Many gifted children are intense in the way they learn, which is often why they pick up large amounts of information so quickly. They can also be intense socially, with acute sensitivity to the needs and feelings of others, according to Education.com. These children are able to show compassion to others at a much deeper level than other children their age. However, the intensity and persistence can also work against a gifted child on occasion, when the child encounters a problem he cannot easily solve or a topic he cannot seem to master as quickly.
Sense of Humor
Gifted children are enjoyable to be around because many exhibit a sense of humor that goes well beyond their years. Bright Hub Education states that these children often have a special appreciation for more subtle types of humor like satire. They also enjoy plays on words, such as puns, and are particularly adept at using these comic techniques themselves. Whether their sense of humor comes out in their conversation or their writing, these students can be a joy to converse with.
Sense of Justice
Gifted children often have an acute sense of justice, which can translate to high expectations of themselves and others. While their strong moral compass can make them effective leaders, and ensure good choices in many situations, this characteristic can also make it difficult for them to forge long-lasting relationships with others. These children often become interested in justice and fairness at a very early age, which continues throughout their lives.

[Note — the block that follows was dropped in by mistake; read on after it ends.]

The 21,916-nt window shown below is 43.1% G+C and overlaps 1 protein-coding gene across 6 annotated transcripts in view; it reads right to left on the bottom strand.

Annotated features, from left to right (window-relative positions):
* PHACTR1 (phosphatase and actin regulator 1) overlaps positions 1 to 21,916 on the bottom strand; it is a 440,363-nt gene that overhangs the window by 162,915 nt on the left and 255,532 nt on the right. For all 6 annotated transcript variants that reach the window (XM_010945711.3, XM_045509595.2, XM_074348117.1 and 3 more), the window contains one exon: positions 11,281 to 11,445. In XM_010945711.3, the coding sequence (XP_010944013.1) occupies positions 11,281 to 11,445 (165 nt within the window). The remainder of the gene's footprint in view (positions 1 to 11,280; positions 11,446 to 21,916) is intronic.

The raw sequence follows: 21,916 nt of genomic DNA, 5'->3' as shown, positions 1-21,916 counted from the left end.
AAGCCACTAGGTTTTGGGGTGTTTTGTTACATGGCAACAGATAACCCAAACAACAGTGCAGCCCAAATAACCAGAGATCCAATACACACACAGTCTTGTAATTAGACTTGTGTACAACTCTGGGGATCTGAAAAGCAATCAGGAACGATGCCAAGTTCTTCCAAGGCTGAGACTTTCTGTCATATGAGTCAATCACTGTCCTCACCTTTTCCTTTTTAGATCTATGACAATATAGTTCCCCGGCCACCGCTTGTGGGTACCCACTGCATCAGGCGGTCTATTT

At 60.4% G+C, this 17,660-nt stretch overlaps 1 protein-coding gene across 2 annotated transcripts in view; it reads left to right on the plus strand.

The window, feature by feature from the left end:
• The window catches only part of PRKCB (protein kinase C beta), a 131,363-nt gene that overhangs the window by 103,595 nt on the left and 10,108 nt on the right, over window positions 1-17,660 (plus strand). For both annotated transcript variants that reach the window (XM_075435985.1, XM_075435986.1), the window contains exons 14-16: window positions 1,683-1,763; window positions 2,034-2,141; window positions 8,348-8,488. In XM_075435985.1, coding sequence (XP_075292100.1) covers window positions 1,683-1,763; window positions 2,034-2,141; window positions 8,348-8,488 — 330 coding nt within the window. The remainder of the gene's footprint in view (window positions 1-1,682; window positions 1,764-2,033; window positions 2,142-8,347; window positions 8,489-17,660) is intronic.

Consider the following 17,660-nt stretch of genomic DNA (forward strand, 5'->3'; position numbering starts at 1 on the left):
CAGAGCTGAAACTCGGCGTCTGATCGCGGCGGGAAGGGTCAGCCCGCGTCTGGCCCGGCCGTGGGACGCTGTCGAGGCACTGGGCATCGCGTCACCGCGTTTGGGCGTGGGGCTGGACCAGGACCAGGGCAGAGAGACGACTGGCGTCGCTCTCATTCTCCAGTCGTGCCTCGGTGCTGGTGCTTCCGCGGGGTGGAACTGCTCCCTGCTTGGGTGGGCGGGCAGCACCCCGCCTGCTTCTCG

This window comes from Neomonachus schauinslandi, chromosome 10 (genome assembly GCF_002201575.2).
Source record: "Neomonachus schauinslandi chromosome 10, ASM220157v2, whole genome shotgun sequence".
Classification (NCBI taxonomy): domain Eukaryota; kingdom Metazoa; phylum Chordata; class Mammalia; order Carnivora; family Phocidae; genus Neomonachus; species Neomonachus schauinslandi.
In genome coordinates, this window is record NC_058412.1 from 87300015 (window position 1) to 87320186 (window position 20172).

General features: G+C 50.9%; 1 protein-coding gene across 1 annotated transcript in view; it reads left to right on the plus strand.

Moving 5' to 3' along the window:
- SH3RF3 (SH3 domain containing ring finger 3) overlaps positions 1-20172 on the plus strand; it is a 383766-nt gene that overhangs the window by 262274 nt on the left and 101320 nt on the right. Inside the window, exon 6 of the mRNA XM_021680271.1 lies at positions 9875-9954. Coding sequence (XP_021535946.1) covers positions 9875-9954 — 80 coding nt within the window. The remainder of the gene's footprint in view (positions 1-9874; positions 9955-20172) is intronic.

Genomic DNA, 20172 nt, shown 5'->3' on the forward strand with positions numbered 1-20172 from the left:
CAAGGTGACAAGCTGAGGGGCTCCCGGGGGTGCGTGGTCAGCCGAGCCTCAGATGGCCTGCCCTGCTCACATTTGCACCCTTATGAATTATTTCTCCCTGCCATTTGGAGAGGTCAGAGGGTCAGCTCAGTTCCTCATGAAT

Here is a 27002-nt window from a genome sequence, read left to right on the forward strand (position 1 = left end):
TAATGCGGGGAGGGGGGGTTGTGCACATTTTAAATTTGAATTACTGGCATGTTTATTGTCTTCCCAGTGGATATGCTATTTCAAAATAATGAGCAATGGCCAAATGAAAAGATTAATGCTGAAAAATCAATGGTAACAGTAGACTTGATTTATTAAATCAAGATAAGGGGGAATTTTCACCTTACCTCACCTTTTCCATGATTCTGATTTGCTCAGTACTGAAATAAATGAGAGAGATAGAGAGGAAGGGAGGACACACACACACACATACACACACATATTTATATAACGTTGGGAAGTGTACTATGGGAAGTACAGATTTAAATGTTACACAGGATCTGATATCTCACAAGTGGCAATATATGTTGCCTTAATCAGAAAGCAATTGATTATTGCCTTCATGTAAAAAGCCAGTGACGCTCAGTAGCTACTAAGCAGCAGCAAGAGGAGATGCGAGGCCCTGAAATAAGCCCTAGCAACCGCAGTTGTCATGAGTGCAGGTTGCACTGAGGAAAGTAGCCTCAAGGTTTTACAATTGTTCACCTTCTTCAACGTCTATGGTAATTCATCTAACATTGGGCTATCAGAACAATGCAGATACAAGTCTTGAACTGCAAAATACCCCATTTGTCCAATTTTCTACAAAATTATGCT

Gifted children often exhibit a strong imagination, with an ability to spin tales that parents and teachers do not necessarily expect. Education.com says these children often show originality in their oral, written or artistic expression and are viewed as highly creative. Gifted children may spend time fantasizing, and are often categorized as independent thinkers.
Children who fall into this group may have the ability to pick on details much more acutely than other children in the same age bracket. Whether reading a book, watching a movie, gifted students often notice seemingly nonessential pieces of information that others might miss. Their attention to detail often results in long, drawn out renditions of situations or conflicts – a frequent source of frustration for parents and teachers at times.
Problem Solving Capabilities
Often perceived as effective problem solvers, gifted children typically relish nothing more than breaking down a complex issue and finding a solution that no one else has every thought of. These children, according to Education.com, have an “advanced cognitive and affective capacity for conceptualizing societal problems” – the potential leaders of the future.
Labeling a child as “gifted” is a somewhat complex process that involves careful observation and objective testing in most cases. While this list is not an exhaustive one, it does provide insight into some of the most common characteristics of gifted children to help teachers and parents know whether further assessments are warranted.